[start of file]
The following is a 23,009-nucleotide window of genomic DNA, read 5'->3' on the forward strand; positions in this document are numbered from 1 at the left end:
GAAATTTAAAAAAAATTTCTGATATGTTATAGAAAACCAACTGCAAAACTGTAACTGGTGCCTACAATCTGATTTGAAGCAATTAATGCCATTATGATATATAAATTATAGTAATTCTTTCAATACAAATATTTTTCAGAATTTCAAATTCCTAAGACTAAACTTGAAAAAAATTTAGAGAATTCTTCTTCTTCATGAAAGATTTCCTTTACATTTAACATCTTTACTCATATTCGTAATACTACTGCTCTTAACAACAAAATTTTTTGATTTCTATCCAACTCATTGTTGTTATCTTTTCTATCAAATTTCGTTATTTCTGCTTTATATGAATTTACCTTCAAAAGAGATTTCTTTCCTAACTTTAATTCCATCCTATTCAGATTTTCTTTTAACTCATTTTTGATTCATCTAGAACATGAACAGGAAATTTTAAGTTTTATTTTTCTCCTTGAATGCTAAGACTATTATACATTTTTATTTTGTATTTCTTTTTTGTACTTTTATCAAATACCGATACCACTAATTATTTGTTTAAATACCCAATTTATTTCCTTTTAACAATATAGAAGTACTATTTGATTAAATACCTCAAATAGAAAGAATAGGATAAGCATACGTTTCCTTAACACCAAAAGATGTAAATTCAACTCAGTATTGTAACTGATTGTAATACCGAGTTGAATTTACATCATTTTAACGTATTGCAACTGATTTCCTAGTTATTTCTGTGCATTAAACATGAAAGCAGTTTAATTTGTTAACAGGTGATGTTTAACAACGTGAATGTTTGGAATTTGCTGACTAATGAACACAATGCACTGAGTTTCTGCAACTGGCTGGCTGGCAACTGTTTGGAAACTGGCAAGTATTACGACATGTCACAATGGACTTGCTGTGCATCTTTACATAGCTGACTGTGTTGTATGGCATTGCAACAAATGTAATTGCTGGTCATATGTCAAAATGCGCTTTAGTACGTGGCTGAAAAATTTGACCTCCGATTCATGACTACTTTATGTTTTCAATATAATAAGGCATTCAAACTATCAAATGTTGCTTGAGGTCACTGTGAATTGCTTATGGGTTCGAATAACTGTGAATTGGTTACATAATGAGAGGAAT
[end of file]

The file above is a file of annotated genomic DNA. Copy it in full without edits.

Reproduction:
The following is a 23,009-nucleotide window of genomic DNA, read 5'->3' on the forward strand; positions in this document are numbered from 1 at the left end:
GAAATTTAAAAAAAATTTCTGATATGTTATAGAAAACCAACTGCAAAACTGTAACTGGTGCCTACAATCTGATTTGAAGCAATTAATGCCATTATGATATATAAATTATAGTAATTCTTTCAATACAAATATTTTTCAGAATTTCAAATTCCTAAGACTAAACTTGAAAAAAATTTAGAGAATTCTTCTTCTTCATGAAAGATTTCCTTTACATTTAACATCTTTACTCATATTCGTAATACTACTGCTCTTAACAACAAAATTTTTTGATTTCTATCCAACTCATTGTTGTTATCTTTTCTATCAAATTTCGTTATTTCTGCTTTATATGAATTTACCTTCAAAAGAGATTTCTTTCCTAACTTTAATTCCATCCTATTCAGATTTTCTTTTAACTCATTTTTGATTCATCTAGAACATGAACAGGAAATTTTAAGTTTTATTTTTCTCCTTGAATGCTAAGACTATTATACATTTTTATTTTGTATTTCTTTTTTGTACTTTTATCAAATACCGATACCACTAATTATTTGTTTAAATACCCAATTTATTTCCTTTTAACAATATAGAAGTACTATTTGATTAAATACCTCAAATAGAAAGAATAGGATAAGCATACGTTTCCTTAACACCAAAAGATGTAAATTCAACTCAGTATTGTAACTGATTGTAATACCGAGTTGAATTTACATCATTTTAACGTATTGCAACTGATTTCCTAGTTATTTCTGTGCATTAAACATGAAAGCAGTTTAATTTGTTAACAGGTGATGTTTAACAACGTGAATGTTTGGAATTTGCTGACTAATGAACACAATGCACTGAGTTTCTGCAACTGGCTGGCTGGCAACTGTTTGGAAACTGGCAAGTATTACGACATGTCACAATGGACTTGCTGTGCATCTTTACATAGCTGACTGTGTTGTATGGCATTGCAACAAATGTAATTGCTGGTCATATGTCAAAATGCGCTTTAGTACGTGGCTGAAAAATTTGACCTCCGATTCATGACTACTTTATGTTTTCAATATAATAAGGCATTCAAACTATCAAATGTTGCTTGAGGTCACTGTGAATTGCTTATGGGTTCGAATAACTGTGAATTGGTTACATAATGAGAGGAAT